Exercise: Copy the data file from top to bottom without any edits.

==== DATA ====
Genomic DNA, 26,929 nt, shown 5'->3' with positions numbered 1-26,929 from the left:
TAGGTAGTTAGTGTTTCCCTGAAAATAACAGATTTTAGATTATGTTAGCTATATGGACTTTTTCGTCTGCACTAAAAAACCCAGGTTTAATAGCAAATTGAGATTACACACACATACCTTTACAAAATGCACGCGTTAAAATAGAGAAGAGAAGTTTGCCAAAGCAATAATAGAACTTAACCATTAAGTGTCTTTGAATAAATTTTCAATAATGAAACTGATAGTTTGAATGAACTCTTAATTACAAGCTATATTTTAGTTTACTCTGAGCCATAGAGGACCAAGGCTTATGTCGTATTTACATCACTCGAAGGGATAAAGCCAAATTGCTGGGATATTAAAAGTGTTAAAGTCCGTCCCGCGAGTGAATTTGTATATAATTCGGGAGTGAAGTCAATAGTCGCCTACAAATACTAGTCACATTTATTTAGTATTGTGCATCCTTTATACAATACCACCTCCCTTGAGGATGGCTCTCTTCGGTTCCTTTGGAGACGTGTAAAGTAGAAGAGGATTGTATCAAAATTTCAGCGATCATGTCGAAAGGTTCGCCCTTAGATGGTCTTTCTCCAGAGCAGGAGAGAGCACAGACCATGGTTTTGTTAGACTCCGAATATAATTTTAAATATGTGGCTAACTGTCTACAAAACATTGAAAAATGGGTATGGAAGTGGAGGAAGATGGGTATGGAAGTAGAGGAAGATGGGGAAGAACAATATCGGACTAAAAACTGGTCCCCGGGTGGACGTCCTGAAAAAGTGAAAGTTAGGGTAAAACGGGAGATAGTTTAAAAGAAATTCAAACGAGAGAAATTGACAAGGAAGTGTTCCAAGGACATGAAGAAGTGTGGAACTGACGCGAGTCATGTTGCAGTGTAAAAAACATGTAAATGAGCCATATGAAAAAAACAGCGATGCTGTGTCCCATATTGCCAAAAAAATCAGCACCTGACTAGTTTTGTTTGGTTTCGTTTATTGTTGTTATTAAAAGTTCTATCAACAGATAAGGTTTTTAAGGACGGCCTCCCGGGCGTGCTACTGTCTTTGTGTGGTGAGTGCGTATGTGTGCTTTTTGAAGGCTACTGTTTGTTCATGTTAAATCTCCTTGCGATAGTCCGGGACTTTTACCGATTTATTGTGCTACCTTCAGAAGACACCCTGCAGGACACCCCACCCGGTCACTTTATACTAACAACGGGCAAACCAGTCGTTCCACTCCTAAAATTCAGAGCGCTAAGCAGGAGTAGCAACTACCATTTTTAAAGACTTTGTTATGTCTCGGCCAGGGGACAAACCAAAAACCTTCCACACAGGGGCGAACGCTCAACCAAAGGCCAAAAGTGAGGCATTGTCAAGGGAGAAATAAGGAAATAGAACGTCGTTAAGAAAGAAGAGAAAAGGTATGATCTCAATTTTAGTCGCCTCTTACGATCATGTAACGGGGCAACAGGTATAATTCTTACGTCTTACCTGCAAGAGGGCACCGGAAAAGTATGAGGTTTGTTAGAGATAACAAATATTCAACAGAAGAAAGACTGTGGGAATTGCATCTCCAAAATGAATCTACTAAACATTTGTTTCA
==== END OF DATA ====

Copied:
Genomic DNA, 26,929 nt, shown 5'->3' with positions numbered 1-26,929 from the left:
TAGGTAGTTAGTGTTTCCCTGAAAATAACAGATTTTAGATTATGTTAGCTATATGGACTTTTTCGTCTGCACTAAAAAACCCAGGTTTAATAGCAAATTGAGATTACACACACATACCTTTACAAAATGCACGCGTTAAAATAGAGAAGAGAAGTTTGCCAAAGCAATAATAGAACTTAACCATTAAGTGTCTTTGAATAAATTTTCAATAATGAAACTGATAGTTTGAATGAACTCTTAATTACAAGCTATATTTTAGTTTACTCTGAGCCATAGAGGACCAAGGCTTATGTCGTATTTACATCACTCGAAGGGATAAAGCCAAATTGCTGGGATATTAAAAGTGTTAAAGTCCGTCCCGCGAGTGAATTTGTATATAATTCGGGAGTGAAGTCAATAGTCGCCTACAAATACTAGTCACATTTATTTAGTATTGTGCATCCTTTATACAATACCACCTCCCTTGAGGATGGCTCTCTTCGGTTCCTTTGGAGACGTGTAAAGTAGAAGAGGATTGTATCAAAATTTCAGCGATCATGTCGAAAGGTTCGCCCTTAGATGGTCTTTCTCCAGAGCAGGAGAGAGCACAGACCATGGTTTTGTTAGACTCCGAATATAATTTTAAATATGTGGCTAACTGTCTACAAAACATTGAAAAATGGGTATGGAAGTGGAGGAAGATGGGTATGGAAGTAGAGGAAGATGGGGAAGAACAATATCGGACTAAAAACTGGTCCCCGGGTGGACGTCCTGAAAAAGTGAAAGTTAGGGTAAAACGGGAGATAGTTTAAAAGAAATTCAAACGAGAGAAATTGACAAGGAAGTGTTCCAAGGACATGAAGAAGTGTGGAACTGACGCGAGTCATGTTGCAGTGTAAAAAACATGTAAATGAGCCATATGAAAAAAACAGCGATGCTGTGTCCCATATTGCCAAAAAAATCAGCACCTGACTAGTTTTGTTTGGTTTCGTTTATTGTTGTTATTAAAAGTTCTATCAACAGATAAGGTTTTTAAGGACGGCCTCCCGGGCGTGCTACTGTCTTTGTGTGGTGAGTGCGTATGTGTGCTTTTTGAAGGCTACTGTTTGTTCATGTTAAATCTCCTTGCGATAGTCCGGGACTTTTACCGATTTATTGTGCTACCTTCAGAAGACACCCTGCAGGACACCCCACCCGGTCACTTTATACTAACAACGGGCAAACCAGTCGTTCCACTCCTAAAATTCAGAGCGCTAAGCAGGAGTAGCAACTACCATTTTTAAAGACTTTGTTATGTCTCGGCCAGGGGACAAACCAAAAACCTTCCACACAGGGGCGAACGCTCAACCAAAGGCCAAAAGTGAGGCATTGTCAAGGGAGAAATAAGGAAATAGAACGTCGTTAAGAAAGAAGAGAAAAGGTATGATCTCAATTTTAGTCGCCTCTTACGATCATGTAACGGGGCAACAGGTATAATTCTTACGTCTTACCTGCAAGAGGGCACCGGAAAAGTATGAGGTTTGTTAGAGATAACAAATATTCAACAGAAGAAAGACTGTGGGAATTGCATCTCCAAAATGAATCTACTAAACATTTGTTTCA